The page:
Thursday, September 06, 2012

Critical Papers

Methodological and theoretical papers share the problem of making a contribution to the literature on the basis of no particular empirical experience. This does not mean that they don't draw on the experience of the scholar as a researcher; it just means that they do not present original data in support of their argument. This is also true of a third kind of paper, one that I am very much concerned about as a viable art form, namely, the critical essay. Such a paper attempts to contribute to the conversation among scholars simply by reading the other contributions to that literature and assessing the validity of their arguments.

This is a really important function in scholarship, but one that is being eclipsed in some fields by the demand that papers make a theoretical contribution on the basis of methodical study. A good critical essay will generally make a "negative" contribution, much like the contribution that weeding makes to a garden. It will correct long-standing errors and remove tenacious but specious arguments. It will point out underlying and perhaps mistaken assumptions in the work of particular scholars or whole subfields. It will, as much of my work tries to do, point out problematic connections between work that has been published in the literature and its sources. A critical essay is all about putting what we think we know into a larger perspective.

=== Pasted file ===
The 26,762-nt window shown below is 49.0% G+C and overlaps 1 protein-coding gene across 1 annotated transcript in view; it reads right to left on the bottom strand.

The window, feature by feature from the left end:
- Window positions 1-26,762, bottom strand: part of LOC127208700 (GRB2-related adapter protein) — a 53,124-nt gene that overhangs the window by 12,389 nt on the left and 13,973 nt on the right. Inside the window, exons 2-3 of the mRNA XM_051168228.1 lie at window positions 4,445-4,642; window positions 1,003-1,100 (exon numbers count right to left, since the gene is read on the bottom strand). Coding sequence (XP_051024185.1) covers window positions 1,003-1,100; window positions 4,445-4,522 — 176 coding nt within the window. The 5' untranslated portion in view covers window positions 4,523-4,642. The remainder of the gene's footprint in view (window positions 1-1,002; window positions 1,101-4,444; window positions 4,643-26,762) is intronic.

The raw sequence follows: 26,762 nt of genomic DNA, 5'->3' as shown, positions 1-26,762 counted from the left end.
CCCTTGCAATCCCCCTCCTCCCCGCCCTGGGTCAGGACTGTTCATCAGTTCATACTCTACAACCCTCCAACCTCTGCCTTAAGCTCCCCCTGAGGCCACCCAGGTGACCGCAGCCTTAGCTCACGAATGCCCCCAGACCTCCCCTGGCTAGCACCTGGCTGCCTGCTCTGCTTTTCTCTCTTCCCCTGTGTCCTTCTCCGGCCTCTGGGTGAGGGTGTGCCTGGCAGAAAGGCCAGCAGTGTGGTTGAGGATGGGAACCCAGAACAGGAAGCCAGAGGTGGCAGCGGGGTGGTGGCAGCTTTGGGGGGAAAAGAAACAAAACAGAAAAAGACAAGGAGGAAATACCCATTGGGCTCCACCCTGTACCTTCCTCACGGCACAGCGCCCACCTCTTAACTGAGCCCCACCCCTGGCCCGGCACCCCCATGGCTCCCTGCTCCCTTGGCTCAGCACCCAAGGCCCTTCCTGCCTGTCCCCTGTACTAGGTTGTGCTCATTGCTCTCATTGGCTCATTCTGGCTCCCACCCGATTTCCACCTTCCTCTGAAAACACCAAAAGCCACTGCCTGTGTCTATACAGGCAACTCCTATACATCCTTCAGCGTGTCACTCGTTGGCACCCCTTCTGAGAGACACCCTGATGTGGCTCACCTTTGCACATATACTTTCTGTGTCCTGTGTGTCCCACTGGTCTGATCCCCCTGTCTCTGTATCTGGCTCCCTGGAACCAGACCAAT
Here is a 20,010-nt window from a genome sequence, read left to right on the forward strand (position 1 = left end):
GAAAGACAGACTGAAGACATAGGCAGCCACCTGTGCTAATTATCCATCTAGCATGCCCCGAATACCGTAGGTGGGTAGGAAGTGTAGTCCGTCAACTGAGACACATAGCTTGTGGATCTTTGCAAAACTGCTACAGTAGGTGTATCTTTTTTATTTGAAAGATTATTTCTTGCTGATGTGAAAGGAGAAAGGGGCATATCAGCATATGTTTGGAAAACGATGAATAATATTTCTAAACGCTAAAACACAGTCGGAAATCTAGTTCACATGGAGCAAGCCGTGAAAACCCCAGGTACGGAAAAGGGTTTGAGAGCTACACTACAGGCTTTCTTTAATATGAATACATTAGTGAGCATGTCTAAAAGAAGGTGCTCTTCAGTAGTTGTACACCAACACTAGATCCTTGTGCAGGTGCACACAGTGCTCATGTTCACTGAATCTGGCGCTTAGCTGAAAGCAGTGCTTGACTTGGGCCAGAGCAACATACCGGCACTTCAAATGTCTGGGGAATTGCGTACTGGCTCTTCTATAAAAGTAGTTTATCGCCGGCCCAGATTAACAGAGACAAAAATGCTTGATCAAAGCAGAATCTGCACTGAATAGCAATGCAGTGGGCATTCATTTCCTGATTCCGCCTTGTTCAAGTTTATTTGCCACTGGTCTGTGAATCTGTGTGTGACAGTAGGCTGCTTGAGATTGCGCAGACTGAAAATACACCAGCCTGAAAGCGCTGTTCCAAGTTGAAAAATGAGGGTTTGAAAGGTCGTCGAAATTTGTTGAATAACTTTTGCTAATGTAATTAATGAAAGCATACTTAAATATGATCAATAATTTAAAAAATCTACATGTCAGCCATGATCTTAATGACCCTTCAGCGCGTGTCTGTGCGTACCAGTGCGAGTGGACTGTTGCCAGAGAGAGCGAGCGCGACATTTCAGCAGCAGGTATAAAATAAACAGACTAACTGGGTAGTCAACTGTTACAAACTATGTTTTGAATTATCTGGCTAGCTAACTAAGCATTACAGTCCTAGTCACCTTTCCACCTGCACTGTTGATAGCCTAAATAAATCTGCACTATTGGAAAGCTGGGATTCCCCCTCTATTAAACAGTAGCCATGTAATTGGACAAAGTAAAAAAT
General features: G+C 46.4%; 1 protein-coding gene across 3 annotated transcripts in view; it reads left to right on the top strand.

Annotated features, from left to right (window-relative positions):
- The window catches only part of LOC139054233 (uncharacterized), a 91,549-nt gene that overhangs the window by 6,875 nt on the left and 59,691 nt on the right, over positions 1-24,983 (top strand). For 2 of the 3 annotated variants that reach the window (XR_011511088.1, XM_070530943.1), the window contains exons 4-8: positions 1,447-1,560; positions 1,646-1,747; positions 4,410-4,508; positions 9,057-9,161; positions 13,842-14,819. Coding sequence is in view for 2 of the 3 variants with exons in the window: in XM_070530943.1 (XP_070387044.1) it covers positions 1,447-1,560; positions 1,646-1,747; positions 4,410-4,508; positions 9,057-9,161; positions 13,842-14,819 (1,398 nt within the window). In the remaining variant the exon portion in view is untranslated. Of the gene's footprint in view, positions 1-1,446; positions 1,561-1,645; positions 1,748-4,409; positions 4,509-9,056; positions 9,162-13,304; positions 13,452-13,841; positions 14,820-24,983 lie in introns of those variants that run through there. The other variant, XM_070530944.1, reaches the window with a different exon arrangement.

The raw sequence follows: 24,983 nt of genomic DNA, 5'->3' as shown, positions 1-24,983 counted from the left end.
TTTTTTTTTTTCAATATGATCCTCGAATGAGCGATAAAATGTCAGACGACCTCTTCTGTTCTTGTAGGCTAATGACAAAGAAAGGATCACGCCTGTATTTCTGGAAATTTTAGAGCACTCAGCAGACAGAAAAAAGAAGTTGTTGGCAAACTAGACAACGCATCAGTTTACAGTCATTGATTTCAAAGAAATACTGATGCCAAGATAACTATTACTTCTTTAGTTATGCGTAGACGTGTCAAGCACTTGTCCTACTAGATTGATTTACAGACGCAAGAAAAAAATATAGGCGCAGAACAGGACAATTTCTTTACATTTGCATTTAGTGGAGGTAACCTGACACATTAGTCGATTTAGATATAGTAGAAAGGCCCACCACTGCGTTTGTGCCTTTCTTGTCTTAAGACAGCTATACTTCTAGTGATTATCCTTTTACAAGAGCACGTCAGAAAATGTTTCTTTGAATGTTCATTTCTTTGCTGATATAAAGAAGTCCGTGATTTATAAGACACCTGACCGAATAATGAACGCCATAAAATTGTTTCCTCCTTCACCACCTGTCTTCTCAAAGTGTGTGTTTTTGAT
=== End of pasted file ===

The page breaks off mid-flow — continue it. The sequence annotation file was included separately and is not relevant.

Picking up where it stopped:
While such work serves a distinct purpose, the process of writing it remains the same. You'll want to introduce your critique quickly and effectively. What's the broader real-world setting (and theoretical issue) on which your essay bears? What's the state of the art of the field you'll be engaging critically with? What conclusions will your critique arrive at, and how will it get there? You'll want to answer these questions within the first 600 words of the essay. That'a about three paragraphs.

I'm currently revising an essay of this kind for resubmission and have decided to use my standard outline as a guide. This means it will have a three-paragraph introduction (as just described), and this will be followed by about five paragraphs of "background" (which in this case will situate an influential account of a social practice in a broader theory of social organization). I will then summarize the account and its standard interpretation (in lieu of a "theory" section, but definitely to remind readers of what they thought they knew). Where an empirical paper would have a "methods" section, I will discuss how I located the sources I've uncovered to push against the standard account. This leaves an "analysis" in which I present the substance of my critique and "implications" section in which I suggest where we might go from here. I'll then offer a standard two-paragraph conclusion.

It'll be interesting to see if it works. If it does, it shows that pretty much any journal article can be thought of as 40 paragraphs divided into sections consisting of 3, 5, 5, 5, 15, 5, and 2 each. That is sort of comforting to know, even if it is only a rough approximation.


Andrew Gelman said...

That last sentence reminds of the tone in Jonathan Coe's book, The Terrible Privacy of Maxwell Sim.

Thomas said...

Is that a good thing? In any case, I think it's directly inspired by Michael Andrews, the painter, who said: "It's reassuring to know these things: right orientation, disposition, atmosphere."